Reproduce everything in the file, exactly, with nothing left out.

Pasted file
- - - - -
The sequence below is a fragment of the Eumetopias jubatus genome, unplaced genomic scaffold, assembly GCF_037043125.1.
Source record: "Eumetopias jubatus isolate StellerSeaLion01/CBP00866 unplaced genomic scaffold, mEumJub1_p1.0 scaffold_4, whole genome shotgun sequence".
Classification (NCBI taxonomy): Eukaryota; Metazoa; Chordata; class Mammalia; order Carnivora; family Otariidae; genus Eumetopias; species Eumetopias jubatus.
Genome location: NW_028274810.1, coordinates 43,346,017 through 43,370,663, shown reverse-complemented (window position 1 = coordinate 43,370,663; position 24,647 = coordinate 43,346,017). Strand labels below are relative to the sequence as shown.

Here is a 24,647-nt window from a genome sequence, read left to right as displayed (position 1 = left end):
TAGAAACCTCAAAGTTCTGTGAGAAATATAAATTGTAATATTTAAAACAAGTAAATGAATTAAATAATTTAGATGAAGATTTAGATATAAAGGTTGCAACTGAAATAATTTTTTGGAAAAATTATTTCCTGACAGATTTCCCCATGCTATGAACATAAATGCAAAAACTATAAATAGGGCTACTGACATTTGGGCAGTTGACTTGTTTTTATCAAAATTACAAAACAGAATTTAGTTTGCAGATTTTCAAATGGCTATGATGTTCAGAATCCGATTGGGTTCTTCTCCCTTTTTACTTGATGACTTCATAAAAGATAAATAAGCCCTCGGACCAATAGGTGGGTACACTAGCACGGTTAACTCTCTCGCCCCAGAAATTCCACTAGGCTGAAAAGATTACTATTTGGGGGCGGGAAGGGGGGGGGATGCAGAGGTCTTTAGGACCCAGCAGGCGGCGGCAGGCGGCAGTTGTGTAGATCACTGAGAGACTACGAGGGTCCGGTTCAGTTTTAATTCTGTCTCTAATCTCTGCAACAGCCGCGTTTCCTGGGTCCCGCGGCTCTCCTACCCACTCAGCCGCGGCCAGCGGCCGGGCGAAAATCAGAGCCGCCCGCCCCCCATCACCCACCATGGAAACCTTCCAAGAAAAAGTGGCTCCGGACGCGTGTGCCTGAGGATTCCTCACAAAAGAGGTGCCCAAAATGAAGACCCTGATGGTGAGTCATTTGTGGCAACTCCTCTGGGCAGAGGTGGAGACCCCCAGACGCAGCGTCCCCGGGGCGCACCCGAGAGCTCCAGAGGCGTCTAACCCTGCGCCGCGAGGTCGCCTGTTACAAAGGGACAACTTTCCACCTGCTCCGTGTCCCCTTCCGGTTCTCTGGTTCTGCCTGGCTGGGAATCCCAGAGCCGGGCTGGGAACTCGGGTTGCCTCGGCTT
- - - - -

The sequence below is a fragment of the Eumetopias jubatus genome, unplaced genomic scaffold, assembly GCF_037043125.1.
Source record: "Eumetopias jubatus isolate StellerSeaLion01/CBP00866 unplaced genomic scaffold, mEumJub1_p1.0 scaffold_4, whole genome shotgun sequence".
Classification (NCBI taxonomy): Eukaryota; Metazoa; Chordata; class Mammalia; order Carnivora; family Otariidae; genus Eumetopias; species Eumetopias jubatus.
Genome location: NW_028274810.1, coordinates 43,346,017 through 43,370,663, shown reverse-complemented (window position 1 = coordinate 43,370,663; position 24,647 = coordinate 43,346,017). Strand labels below are relative to the sequence as shown.

Here is a 24,647-nt window from a genome sequence, read left to right as displayed (position 1 = left end):
TAGAAACCTCAAAGTTCTGTGAGAAATATAAATTGTAATATTTAAAACAAGTAAATGAATTAAATAATTTAGATGAAGATTTAGATATAAAGGTTGCAACTGAAATAATTTTTTGGAAAAATTATTTCCTGACAGATTTCCCCATGCTATGAACATAAATGCAAAAACTATAAATAGGGCTACTGACATTTGGGCAGTTGACTTGTTTTTATCAAAATTACAAAACAGAATTTAGTTTGCAGATTTTCAAATGGCTATGATGTTCAGAATCCGATTGGGTTCTTCTCCCTTTTTACTTGATGACTTCATAAAAGATAAATAAGCCCTCGGACCAATAGGTGGGTACACTAGCACGGTTAACTCTCTCGCCCCAGAAATTCCACTAGGCTGAAAAGATTACTATTTGGGGGCGGGAAGGGGGGGGGATGCAGAGGTCTTTAGGACCCAGCAGGCGGCGGCAGGCGGCAGTTGTGTAGATCACTGAGAGACTACGAGGGTCCGGTTCAGTTTTAATTCTGTCTCTAATCTCTGCAACAGCCGCGTTTCCTGGGTCCCGCGGCTCTCCTACCCACTCAGCCGCGGCCAGCGGCCGGGCGAAAATCAGAGCCGCCCGCCCCCCATCACCCACCATGGAAACCTTCCAAGAAAAAGTGGCTCCGGACGCGTGTGCCTGAGGATTCCTCACAAAAGAGGTGCCCAAAATGAAGACCCTGATGGTGAGTCATTTGTGGCAACTCCTCTGGGCAGAGGTGGAGACCCCCAGACGCAGCGTCCCCGGGGCGCACCCGAGAGCTCCAGAGGCGTCTAACCCTGCGCCGCGAGGTCGCCTGTTACAAAGGGACAACTTTCCACCTGCTCCGTGTCCCCTTCCGGTTCTCTGGTTCTGCCTGGCTGGGAATCCCAGAGCCGGGCTGGGAACTCGGGTTGCCTCGGCTT